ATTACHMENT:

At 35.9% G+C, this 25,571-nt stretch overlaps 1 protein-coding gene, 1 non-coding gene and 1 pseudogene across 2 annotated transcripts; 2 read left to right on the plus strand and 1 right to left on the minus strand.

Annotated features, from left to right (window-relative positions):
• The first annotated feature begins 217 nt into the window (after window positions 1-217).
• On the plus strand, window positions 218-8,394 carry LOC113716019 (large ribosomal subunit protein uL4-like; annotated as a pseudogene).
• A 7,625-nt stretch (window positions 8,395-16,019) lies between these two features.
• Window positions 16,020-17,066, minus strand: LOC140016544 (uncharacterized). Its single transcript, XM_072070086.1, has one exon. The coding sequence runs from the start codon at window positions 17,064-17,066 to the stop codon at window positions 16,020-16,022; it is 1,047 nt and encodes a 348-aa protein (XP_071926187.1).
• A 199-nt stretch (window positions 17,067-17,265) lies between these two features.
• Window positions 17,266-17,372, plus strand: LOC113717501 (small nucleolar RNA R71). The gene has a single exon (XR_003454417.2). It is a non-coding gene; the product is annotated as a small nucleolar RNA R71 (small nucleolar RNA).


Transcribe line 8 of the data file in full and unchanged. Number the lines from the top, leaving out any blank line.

• Window positions 17,266-17,372, plus strand: LOC113717501 (small nucleolar RNA R71). The gene has a single exon (XR_003454417.2). It is a non-coding gene; the product is annotated as a small nucleolar RNA R71 (small nucleolar RNA).